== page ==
Tuesday, August 16, 2016

8th Army Universal Carriers

In order to keep up with Regulus' Italian hordes I painted up these universal carriers.

The models are from Battlefront. I like these little blighters. 

Nothing to say about the painting really... quick and dirty. 

Wednesday, July 27, 2016

I Ain't Been Shot, Mum! III - British vs. Italians II

Last Sunday saw my British Desert Rats trying to push the Italian rear guard out of a few buildings...

The scenario was straight out of the IABSM III book and I will say that I am growing increasingly fond of this new edition. Specifically I like how things have been simplified. The artillery is probably the best example. It used to be almost impossible to start a shower of shells in our games, but in this game the artillery arrived almost immediately and all the complicated business was gone.

In this scenario the British had to race up and oust the Italians from a position in a build up area.  Ideally we would have counted turns, but we forgot. The point of this would be to create a suspense and force the British to commit to a fast course - possibly sacrificing some men. Without turns the game would be a slow slugfest between armour and Italians without armour piercing equipment.

Here follows a brief description of the game:

The British deployed and approached the Italian position in column. Every turn saw another 'Blind' marker enter the field. In IABSM the initial position and movement of the troops is concealed using blinds to simulate the fog of war. We use the rule that vehicles moving will quickly reveal themselves though. Especially in the desert where large plumes of dust follow them.

The Brits sent forth their recce and quickly got a good idea of where the Italians were lodging. To our surprise the infantry did not seem to be capable of handling armoured vehicles in the new rules. This made the game a bit lop-sided as the Italians had to sit back and hold out rather than offer resistance.

 The Italian MG's did have a small chance of harming the armour III humber scout cars. But they did not succeed.
Three crusaders started pummeling the buildings with HE.  The armoured might would not yield the buildings by it self though... at some point infantry would have to enter.

The game was a stale affair as the Italians couldn't damage the British armour. They had an artillery battery in reserve and as it opened up we realised that not even this was going to break the tanks. Historically this is probably sound, but for the game it did not add much.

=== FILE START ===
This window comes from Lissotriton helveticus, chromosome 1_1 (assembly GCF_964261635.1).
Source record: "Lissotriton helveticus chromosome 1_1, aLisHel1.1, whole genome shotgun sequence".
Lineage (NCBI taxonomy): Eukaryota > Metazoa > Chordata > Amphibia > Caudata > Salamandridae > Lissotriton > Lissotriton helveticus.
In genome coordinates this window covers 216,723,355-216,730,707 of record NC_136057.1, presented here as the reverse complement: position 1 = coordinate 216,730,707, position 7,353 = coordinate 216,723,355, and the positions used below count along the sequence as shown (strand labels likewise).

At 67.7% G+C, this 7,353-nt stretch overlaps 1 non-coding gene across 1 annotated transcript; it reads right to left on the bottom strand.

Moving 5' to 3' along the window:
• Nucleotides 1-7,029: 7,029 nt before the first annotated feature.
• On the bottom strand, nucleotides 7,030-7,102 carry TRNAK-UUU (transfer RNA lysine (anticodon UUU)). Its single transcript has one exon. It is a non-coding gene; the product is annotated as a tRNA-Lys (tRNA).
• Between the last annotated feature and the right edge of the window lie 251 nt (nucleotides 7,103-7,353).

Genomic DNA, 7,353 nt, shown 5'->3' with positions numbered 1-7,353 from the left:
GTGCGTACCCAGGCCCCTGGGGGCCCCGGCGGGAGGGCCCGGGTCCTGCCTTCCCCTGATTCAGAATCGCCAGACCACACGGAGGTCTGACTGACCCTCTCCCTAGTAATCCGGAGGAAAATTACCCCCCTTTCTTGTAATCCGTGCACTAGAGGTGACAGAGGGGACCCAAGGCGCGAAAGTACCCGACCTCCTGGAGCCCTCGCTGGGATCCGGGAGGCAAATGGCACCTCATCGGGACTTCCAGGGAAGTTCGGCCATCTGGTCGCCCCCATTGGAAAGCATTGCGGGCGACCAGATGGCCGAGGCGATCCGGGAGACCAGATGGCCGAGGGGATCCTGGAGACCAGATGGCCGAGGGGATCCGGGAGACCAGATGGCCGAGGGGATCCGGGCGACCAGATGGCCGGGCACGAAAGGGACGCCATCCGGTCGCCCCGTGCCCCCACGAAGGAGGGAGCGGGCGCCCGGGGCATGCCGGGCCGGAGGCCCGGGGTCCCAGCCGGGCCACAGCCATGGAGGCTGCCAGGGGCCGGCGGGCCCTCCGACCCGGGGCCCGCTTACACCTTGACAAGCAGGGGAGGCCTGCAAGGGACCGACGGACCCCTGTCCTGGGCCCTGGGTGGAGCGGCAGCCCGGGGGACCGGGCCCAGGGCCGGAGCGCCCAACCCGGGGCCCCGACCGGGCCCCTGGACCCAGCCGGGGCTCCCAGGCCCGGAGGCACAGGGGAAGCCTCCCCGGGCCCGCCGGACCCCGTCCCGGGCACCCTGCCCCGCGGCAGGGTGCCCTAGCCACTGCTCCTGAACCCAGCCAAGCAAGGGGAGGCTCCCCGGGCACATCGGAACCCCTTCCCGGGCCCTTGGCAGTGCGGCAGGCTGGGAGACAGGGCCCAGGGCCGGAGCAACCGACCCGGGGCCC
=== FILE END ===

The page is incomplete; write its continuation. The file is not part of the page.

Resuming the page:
The Humbers and Stuarts sat in the same position firing at the buildings the whole game, punishing the Italians gravely.
 The crusaders similarly put strain on the fascists.

 To the other side of the main road an Italian platoon in the open was decimated...

As the game ended (due to time) the British had not managed to enter the buildings yet. The majority of the Italian control zone (the last 3rd of the table) was still in Italian hands which meant that it was a sound victory for the Italians.

We had actually forgotten to count turns which meant that the British was guaranteed to win as it was down to attrition and the Italians couldn't harm the tanks. Therefore we decided to make it time based and by the time limit the British were still not holding the control zone.

Tuesday, July 26, 2016

Zombicide Black Plague: Painting the Zombies

I have recently painted the Black Plague Zombies from Guillotine Games. I was one of the 'lucky' individuals who couldn't resist the kickstarter. ;-)

Click on the image to see a larger image.

As there are quite a lot of miniatures in the box(es) I decided to cut all the corners I could. I shall briefly describe my process here:

1) Black undercoat (GW spray).
2) Quick drybrush with various earth shades (Vallejo) to let the details stand out and give the miniatures some basic colour to work with.
3) Light drybrush with green grey (Vallejo). For some reason I find this colour adds a lot of 'zombie' to most other colours.
4) Skin painting: Khaki(Vallejo), flesh(Vallejo), skin wash(GW), flesh again(Vallejo), done.
5) Blood spatter and dirt sprinkling. Utilising a tootbrush the miniatures are sprinkled in various (darker) browns (GW inks... from 1999) and a bit of red ink (mix in a bit of brown - red looks too red).
6) Bases. While doing the bases make sure to stain the minis a little too - I add some good sploshes of diluted base-paint here and there to make it look like mud/dirt. I use DIY walll paint.
7) Eyes and teeth - I first paint them black with ink and then add a white dot for the dead eyes. The teeth are picked out in white.
8) Dusting up - The whole miniatures is given a very light drybrush with a sandy colours (Iraqui Sand for instance).
9) Tamiya clear red/smoke for extra blood. I like my zombies bloody and add this here and there ad libitum. Or ad nausea...

That is basically it. In essence this technique simply paints the skin of the miniatures and relies on 'weathering' to finish them.

I plan to use the miniatures for both Zombicide but also for Dragon Rampant. My regular enemy plays Dwarves, so I guess the size difference (these figures are close to 32mm) won't be as much of an issue.

Sunday, May 15, 2016